Can “Valentine's Day” be translated into every language?

Traducir San Valentín
By February 14th, 2020 | branding | 0 Comments

Love is undoubtedly a universal language, and Valentine’s Day is one of its most emblematic occasions. To demonstrate its international reach, in this article we look at how to translate Valentine’s Day into different languages and how the holiday is celebrated around the world — despite globalization, the festivity does not have an exact equivalent in every country (especially in those that do not have a strong Catholic tradition).


Valentine’s Day in Europe

Valentine's Day has its origins in Rome, which also happens to be where the holiday is celebrated most fervently in Europe. Among the most enthusiastic countries when it comes to this special day, we're going to look at the UK, France, and Italy.



“Valentine’s Day” is the name of the festivity in this English-speaking country.


France, also known as the country of love, celebrates this day under the name “Le jour de Saint Valentin.”


The “Festa di San Valentino” has a more religious component in this country. Not for nothing, this is where the tradition was born.


Germans have celebrated the day of love almost from the beginning, dubbing it “Valentinstag.”


In this country, where the official language is Finnish, Valentine's Day is not celebrated under the same name, rather it is known as “Sõbrapäev” or “Friendship day.”


Valentine’s Day in Asia

In this tour of the Asian continent, we’ll stop in countries where the holiday of love is alive and well, albeit under different names and on different dates. We should also point out that the celebration is given less importance than in the Western world.


In the southern part of the Korean peninsula, this day is celebrated under two different names: “White Day,” celebrated by the lovesick on March 14, and “Black Day,” held the day after for single people.


China does not have the same holiday, per se, as it has been enjoying its own version since long before we began celebrating our holiday. There it is known as “Qi Quiao Jie” (“The Festival to Plead for Skills”).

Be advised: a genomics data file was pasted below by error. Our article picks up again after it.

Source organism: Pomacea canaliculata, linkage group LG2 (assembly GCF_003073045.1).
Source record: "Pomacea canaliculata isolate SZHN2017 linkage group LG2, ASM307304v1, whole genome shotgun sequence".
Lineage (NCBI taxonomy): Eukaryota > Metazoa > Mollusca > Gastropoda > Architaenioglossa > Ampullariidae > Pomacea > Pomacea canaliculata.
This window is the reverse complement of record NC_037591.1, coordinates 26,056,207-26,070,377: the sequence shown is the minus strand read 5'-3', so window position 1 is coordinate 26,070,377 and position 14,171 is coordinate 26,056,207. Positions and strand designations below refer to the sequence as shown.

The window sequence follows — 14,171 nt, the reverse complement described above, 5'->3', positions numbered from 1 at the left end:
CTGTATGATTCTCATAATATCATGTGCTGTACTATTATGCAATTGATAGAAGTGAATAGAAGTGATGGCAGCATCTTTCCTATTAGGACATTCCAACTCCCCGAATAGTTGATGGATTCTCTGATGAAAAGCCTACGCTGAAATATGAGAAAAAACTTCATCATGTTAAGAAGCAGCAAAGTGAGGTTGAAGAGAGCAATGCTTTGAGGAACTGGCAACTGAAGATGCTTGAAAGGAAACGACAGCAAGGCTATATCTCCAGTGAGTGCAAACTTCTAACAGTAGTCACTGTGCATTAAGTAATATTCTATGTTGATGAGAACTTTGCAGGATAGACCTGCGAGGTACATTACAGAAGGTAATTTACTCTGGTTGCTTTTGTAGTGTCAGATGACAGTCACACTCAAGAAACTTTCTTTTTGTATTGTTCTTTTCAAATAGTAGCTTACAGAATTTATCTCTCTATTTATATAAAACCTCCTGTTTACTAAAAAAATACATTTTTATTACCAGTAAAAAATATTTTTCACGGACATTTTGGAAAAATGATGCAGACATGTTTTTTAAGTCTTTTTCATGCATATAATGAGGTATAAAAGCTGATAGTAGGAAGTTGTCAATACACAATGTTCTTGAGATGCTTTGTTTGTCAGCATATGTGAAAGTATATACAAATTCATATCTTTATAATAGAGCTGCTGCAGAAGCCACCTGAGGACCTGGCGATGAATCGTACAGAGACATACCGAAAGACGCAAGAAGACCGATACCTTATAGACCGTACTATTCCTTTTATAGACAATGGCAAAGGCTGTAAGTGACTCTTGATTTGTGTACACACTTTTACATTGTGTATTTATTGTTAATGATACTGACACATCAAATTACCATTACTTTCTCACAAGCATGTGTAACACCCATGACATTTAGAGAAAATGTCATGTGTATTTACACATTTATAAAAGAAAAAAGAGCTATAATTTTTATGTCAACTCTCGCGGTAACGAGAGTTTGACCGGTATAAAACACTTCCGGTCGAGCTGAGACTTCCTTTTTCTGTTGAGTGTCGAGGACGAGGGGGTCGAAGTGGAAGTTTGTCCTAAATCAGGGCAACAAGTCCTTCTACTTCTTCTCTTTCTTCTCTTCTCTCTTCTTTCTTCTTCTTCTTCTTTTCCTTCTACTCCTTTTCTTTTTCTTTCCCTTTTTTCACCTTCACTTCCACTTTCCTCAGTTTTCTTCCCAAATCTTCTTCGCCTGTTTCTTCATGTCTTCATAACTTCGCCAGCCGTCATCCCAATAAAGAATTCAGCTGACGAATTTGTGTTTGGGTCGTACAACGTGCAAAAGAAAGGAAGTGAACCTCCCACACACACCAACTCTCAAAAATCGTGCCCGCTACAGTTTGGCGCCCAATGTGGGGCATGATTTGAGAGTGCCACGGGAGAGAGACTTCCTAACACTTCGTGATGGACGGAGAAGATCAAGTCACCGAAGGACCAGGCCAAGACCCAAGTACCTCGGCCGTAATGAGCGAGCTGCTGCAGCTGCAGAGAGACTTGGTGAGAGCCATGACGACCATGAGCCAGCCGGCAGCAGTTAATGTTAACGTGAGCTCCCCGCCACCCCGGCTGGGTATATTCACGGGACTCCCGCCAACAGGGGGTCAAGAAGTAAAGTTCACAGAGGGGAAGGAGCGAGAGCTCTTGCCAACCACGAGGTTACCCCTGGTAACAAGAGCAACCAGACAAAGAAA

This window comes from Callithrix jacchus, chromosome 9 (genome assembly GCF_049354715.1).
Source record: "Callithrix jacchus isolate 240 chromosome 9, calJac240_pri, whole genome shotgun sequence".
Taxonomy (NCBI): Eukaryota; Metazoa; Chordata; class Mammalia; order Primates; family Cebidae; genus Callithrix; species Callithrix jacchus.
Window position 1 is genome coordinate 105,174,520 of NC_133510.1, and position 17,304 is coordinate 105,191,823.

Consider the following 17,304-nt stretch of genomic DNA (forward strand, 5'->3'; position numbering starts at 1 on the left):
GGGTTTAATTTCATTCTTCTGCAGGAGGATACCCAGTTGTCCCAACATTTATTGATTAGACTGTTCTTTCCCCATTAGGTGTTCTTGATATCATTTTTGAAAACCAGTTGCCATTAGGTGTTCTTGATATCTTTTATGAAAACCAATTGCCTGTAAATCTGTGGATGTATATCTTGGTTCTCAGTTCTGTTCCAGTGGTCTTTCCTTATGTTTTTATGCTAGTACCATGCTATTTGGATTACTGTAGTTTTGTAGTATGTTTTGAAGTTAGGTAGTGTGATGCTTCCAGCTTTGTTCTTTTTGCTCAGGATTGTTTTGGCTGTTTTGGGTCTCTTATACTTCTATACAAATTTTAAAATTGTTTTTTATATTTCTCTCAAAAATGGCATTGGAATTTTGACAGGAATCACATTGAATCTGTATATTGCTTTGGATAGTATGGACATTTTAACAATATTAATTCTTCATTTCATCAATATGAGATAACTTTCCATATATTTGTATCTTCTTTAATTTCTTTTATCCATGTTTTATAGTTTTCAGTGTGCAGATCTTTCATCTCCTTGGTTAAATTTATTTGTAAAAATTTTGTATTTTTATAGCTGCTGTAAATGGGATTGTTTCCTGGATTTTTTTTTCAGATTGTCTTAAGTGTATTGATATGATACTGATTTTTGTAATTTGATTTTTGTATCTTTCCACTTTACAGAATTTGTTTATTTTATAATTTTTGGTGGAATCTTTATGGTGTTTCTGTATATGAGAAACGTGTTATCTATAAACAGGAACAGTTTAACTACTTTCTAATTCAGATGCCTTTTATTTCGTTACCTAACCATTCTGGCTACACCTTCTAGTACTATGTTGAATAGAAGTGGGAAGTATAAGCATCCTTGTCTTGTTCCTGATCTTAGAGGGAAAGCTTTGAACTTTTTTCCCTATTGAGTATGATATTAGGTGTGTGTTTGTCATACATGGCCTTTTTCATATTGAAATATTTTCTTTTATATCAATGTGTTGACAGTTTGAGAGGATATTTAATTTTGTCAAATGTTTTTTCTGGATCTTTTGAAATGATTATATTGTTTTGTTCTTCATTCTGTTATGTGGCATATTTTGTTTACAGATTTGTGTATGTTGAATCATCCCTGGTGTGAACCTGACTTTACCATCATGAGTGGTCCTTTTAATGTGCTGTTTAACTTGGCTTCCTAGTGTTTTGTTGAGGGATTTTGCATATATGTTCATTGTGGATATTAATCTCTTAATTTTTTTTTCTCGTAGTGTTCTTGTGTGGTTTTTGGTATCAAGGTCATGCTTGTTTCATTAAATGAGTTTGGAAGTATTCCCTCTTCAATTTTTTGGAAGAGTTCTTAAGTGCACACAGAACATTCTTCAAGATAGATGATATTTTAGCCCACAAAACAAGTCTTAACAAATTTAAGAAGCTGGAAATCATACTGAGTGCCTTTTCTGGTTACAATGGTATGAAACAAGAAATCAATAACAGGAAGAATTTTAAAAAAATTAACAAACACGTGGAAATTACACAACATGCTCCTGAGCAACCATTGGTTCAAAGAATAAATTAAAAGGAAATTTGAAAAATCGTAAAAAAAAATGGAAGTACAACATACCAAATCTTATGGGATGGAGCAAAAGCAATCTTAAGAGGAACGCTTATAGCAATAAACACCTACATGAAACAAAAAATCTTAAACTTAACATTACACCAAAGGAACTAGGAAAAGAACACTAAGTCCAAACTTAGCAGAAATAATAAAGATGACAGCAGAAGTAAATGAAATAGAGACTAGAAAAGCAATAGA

The local version in this nation is known as “Tanabata,” where revelers commemorate their traditions. However, the romantic part of the celebration is moved to Christmas Day, thanks to the influence of Valentine’s Day in the West.


Other places where Valentine’s Day is celebrated and its translation

There are many other places where this celebration has been adapted to the local language. Here we want to highlight a Latin country, Brazil, and an Arab country, Afghanistan.


In the Amazonian country, the celebration is held on June 12th, the eve of St. Anthony's Day, in commemoration of the patron saint of marriage. Here, the Portuguese translation is “Día dos Namorados.”


The holiday is also celebrated in this nation. In fact, February 14th is known as “عيد الحب” (pronounced “Eyd alhabu”).


As you have seen, the inhabitants of countries all over the world have been able to mold Valentine's Day around their language, traditions, and culture. 

Culture and language remain rather intimately related, which is why translators need to know not only a language to perfection, but also the necessary ethnographic and cultural particularities. This way they can transpose the concepts of one country to another, ensuring that the end recipient understands the text and the original meaning does not get lost in translation.